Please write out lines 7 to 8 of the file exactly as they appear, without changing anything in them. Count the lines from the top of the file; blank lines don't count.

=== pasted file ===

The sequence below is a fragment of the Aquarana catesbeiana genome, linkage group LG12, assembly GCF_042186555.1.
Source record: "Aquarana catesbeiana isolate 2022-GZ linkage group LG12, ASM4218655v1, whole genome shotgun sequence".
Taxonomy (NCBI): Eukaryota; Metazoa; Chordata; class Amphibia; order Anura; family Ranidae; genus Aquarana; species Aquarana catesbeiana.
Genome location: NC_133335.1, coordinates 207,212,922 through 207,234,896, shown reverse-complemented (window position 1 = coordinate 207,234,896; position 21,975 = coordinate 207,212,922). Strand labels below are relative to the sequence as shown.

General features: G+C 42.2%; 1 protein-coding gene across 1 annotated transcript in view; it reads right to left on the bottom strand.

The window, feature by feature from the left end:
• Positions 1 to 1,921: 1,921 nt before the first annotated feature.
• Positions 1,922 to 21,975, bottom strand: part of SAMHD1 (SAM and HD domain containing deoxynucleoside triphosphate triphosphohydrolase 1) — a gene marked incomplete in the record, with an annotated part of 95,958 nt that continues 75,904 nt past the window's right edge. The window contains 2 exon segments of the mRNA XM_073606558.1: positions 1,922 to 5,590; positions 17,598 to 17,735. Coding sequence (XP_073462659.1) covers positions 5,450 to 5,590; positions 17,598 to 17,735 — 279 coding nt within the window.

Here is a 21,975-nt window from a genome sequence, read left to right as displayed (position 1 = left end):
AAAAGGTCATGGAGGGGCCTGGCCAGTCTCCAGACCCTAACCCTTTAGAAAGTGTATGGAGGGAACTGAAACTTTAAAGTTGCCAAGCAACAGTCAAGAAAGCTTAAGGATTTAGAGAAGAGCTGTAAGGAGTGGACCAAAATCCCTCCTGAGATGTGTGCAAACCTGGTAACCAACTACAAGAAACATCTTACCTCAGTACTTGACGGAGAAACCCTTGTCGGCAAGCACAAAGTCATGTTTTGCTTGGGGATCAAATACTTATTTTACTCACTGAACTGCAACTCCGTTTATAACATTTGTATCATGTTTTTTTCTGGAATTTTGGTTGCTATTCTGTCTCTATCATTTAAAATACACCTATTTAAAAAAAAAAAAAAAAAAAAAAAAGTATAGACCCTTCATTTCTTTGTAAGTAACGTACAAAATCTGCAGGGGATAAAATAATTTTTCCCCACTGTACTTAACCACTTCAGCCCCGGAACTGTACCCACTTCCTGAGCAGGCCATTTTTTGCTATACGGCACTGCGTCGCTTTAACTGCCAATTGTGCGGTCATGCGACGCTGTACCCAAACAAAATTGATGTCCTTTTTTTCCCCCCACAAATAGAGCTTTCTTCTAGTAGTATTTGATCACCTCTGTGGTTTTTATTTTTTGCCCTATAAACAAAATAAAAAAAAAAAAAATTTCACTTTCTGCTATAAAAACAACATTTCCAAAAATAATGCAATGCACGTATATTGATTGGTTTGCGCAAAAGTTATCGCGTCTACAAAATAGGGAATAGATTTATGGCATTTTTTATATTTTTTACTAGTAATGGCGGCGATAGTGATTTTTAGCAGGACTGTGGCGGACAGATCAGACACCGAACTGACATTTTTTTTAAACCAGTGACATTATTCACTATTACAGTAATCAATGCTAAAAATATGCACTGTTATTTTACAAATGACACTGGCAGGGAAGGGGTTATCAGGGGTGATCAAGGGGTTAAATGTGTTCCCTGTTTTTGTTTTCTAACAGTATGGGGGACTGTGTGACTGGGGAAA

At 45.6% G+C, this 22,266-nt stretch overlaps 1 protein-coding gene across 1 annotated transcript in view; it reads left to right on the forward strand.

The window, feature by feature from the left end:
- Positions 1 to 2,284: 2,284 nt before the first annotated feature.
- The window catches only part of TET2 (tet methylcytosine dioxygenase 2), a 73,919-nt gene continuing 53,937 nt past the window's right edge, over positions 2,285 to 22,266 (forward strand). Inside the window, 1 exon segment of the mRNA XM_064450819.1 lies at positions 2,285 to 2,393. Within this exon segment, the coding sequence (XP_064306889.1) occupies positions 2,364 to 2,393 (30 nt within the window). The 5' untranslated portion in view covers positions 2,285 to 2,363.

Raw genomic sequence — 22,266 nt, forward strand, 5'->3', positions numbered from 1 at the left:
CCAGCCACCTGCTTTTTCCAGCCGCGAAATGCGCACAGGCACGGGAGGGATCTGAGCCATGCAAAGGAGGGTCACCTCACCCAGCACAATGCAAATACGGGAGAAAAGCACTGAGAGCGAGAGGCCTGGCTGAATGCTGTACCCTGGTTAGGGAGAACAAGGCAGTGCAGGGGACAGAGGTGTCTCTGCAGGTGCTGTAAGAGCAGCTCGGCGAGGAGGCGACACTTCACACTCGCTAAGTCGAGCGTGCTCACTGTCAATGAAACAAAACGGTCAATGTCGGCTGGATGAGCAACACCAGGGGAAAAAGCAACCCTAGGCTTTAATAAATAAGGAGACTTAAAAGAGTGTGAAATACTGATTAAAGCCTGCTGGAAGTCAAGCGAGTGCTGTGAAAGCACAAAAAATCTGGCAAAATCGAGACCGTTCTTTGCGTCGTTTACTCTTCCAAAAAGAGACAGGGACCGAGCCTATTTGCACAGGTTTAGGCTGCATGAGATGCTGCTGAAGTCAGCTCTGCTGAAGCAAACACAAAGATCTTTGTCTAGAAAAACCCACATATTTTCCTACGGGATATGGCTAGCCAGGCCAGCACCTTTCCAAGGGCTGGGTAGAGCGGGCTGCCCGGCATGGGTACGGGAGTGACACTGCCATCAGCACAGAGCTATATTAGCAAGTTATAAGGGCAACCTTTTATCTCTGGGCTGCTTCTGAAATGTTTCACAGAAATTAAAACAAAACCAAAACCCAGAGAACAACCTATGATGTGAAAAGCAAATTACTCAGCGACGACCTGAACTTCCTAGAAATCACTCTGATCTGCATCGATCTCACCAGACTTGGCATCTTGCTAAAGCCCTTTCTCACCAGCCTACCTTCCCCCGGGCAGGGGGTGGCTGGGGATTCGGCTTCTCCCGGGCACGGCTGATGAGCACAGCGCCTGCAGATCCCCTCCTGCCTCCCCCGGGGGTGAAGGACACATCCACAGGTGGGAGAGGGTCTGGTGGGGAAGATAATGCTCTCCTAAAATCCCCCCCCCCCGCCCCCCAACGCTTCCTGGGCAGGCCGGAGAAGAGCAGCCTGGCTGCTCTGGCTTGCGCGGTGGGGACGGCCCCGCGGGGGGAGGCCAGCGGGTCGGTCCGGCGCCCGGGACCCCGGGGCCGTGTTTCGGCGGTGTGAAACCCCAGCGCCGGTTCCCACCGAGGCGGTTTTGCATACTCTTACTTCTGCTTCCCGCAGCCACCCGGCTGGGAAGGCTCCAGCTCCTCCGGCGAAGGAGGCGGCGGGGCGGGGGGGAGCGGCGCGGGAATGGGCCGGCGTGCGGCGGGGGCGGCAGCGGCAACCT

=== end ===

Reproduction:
• Positions 1 to 1,921: 1,921 nt before the first annotated feature.
• Positions 1,922 to 21,975, bottom strand: part of SAMHD1 (SAM and HD domain containing deoxynucleoside triphosphate triphosphohydrolase 1) — a gene marked incomplete in the record, with an annotated part of 95,958 nt that continues 75,904 nt past the window's right edge. The window contains 2 exon segments of the mRNA XM_073606558.1: positions 1,922 to 5,590; positions 17,598 to 17,735. Coding sequence (XP_073462659.1) covers positions 5,450 to 5,590; positions 17,598 to 17,735 — 279 coding nt within the window.